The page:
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Posts Tagged ‘Jim Romenesko’

The Problem With the Old Media and New Media Debate

I am intrigued by the meta story surrounding the University of Toledo sexual harassment and resignation scandal. It’s not the story of leaked text messages that gets me, as gross and tiring as it is. Instead, it’s the old media versus new media argument that has resurfaced because of it. Which is just as tiring.

Both Deadspin and the Toledo Blade were working on breaking a story. On Tuesday, Deadspin posted it at 2:45 a.m., while the toledoblade.com posted at 7:13 a.m. That’s not exactly problematic; but the responses of both organizations was. Dave Murray, managing editor of the Blade, called out Deadspin on Twitter:

The difference between the coverage of this story by The Blade and Deadspin is that [Blade reporter Ryan] Autullo is a professional journalist who has named sources and you can believe what he reports.

Can’t we all just get along? Jim Romenesko’s blog has some insight about why print sport’s journalists may not like sites like Deadspin that, as he says, take sport’s journalism off the field and into the locker room. As we’ve found out, that’s where you break some big stories. It was Deadspin, after all, who shocked the media by breaking the Manti Te’o story. This shouldn’t become a shouting match were new and old media try to prove who is more reliable, who has more worthy sources, or who’s doing it right.

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Would You Watch A Newspaper Reality Show?

Like many work places, newsrooms often come with a set of stereotypical cast members. From the clueless out-of-town editor brought in by corporate to the cub reporter seeking a scandal in every story he covers to the this-trial-ain’t-my-first-rodeo cops reporter to the no-nonsense city editor. (I said stereotypical, didn’t I?)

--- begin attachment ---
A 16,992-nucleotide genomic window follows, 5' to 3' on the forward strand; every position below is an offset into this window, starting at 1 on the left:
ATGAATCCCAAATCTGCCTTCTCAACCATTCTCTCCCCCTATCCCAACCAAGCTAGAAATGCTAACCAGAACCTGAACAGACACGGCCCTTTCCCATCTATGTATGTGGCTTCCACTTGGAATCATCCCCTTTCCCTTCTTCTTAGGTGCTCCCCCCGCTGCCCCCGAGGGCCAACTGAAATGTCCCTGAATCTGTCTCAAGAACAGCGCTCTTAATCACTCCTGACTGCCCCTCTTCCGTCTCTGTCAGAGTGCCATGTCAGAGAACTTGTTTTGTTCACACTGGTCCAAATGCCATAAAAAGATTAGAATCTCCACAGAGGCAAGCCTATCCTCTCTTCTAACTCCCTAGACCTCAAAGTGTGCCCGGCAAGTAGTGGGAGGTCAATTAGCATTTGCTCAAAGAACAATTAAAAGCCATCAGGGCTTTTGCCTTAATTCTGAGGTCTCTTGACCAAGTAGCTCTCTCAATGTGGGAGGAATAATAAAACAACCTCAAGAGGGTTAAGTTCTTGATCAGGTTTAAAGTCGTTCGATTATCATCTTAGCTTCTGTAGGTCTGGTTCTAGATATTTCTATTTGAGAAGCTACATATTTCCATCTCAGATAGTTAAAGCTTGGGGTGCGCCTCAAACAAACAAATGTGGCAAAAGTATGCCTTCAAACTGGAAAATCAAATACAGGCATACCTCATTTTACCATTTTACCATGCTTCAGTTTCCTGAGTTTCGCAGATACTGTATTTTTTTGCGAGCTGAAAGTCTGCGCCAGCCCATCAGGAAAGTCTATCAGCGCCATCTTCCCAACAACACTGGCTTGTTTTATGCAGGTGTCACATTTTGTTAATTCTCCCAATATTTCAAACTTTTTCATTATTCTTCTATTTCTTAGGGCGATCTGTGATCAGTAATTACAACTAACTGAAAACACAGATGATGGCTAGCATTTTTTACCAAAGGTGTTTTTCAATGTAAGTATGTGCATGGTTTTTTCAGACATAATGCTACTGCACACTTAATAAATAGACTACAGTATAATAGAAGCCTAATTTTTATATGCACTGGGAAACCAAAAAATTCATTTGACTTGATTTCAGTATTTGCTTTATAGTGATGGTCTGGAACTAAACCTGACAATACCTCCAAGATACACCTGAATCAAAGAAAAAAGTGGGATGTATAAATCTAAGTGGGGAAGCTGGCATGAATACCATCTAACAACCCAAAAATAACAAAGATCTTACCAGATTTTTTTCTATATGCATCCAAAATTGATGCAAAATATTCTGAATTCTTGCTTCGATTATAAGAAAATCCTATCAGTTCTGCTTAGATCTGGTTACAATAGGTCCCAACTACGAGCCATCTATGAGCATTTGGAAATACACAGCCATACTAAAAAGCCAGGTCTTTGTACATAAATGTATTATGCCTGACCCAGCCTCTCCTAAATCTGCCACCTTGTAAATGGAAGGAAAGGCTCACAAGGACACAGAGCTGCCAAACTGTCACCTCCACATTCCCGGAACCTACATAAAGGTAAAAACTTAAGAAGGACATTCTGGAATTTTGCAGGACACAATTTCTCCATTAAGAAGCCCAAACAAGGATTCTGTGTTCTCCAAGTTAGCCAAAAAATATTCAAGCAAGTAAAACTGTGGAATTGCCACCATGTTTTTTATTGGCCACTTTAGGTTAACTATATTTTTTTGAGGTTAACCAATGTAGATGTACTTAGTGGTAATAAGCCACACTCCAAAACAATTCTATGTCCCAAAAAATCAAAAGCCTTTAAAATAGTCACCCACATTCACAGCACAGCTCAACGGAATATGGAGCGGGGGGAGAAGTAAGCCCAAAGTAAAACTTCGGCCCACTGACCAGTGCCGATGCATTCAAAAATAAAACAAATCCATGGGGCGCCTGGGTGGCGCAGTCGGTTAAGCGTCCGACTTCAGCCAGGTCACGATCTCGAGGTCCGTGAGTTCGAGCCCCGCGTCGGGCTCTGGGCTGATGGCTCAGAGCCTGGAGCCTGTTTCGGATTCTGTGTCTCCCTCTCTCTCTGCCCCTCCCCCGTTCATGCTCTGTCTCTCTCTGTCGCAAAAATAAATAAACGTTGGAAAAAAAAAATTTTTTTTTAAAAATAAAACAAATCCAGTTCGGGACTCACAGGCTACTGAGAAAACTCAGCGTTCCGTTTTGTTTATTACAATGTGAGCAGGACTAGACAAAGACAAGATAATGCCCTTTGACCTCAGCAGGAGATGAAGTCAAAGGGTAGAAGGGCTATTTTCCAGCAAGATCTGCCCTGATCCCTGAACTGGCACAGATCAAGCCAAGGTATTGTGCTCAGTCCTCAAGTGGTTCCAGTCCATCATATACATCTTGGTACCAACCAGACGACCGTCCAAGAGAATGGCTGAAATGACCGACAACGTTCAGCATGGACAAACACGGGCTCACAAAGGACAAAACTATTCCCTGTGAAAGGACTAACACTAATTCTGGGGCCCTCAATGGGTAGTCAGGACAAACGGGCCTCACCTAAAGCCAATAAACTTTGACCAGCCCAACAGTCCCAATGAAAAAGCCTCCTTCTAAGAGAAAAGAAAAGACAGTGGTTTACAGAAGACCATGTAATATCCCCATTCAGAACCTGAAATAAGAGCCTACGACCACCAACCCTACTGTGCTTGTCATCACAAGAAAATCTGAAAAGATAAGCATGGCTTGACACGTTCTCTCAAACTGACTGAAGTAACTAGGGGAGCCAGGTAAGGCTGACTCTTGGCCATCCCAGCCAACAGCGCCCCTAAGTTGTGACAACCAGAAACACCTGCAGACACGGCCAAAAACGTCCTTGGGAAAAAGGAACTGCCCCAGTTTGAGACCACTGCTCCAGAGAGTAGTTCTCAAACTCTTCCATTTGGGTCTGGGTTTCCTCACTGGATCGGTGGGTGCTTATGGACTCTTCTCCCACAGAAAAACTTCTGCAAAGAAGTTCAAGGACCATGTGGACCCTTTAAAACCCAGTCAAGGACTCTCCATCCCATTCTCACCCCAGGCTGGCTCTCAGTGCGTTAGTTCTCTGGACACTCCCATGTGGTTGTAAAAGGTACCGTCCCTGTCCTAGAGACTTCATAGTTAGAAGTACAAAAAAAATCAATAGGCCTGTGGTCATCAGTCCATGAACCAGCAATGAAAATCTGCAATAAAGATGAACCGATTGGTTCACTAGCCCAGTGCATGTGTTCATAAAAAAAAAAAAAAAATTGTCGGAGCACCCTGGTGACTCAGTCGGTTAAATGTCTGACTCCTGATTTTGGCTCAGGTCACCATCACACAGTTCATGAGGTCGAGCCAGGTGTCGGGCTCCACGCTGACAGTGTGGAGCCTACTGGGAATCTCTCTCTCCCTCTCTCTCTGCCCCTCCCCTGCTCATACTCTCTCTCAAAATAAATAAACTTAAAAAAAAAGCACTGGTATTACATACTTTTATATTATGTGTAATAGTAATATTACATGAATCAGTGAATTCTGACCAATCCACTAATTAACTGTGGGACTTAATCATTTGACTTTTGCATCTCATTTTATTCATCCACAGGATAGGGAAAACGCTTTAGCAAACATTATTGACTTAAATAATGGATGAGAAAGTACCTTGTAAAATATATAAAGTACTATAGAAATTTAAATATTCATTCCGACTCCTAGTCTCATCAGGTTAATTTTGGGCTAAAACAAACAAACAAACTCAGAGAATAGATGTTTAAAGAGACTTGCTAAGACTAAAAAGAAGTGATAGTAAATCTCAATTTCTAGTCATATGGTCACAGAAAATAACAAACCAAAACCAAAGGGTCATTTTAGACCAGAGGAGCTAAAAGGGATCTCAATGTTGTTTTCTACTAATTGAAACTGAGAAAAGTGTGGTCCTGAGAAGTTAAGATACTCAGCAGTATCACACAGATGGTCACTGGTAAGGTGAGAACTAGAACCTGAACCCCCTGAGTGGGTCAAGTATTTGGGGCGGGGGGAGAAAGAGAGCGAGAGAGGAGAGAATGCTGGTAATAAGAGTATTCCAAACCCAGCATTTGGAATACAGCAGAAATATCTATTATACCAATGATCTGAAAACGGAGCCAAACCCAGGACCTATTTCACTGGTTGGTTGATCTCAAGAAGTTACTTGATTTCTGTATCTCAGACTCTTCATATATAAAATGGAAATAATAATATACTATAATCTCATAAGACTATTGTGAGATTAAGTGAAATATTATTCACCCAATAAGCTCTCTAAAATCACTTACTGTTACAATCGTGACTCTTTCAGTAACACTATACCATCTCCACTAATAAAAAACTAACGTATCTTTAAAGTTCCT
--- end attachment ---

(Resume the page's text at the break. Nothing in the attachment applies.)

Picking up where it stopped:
That makes this announcement that NBC put out a casting call for local newspapers to be at the center of a potential reality show — shared in a posting on the National Newspaper Association website — both unsurprising and exciting. I can totally see how a newsroom could make for a good show — there’s deadline pressure, there’s quirky characters (inside and outside the newspaper), there’s always something new. It will be interesting to see how a “documentary-style reality show” would play out when much of the day in a community newspaper isn’t really dramatic. Sure, there are election nights and breaking news, but not every day, especially in a small-town paper, which seems to be their target. Jim Romenesko posted about the casting and has more details and responses to the idea.
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Google Uses Print Newspaper Ad To Advertise Search Ad Effectiveness

Google searches frequently help drive traffic to news stories at newspaper websites.

But here’s a different twist on the relationship between the search giant and newspapers: Using a newspaper to drive advertisers to the search giant.

That’s what Google apparently hopes to achieve in its new ad, which Globe and Mail media reporter Steve Ladurantaye discovered in his paper and then tweeted. Or maybe the message to take away is the opposite, as Ladurantaye tweeted about the half-page ad: “An ad for Google ads in today’s Globe demonstrates the value of print ads, yes?”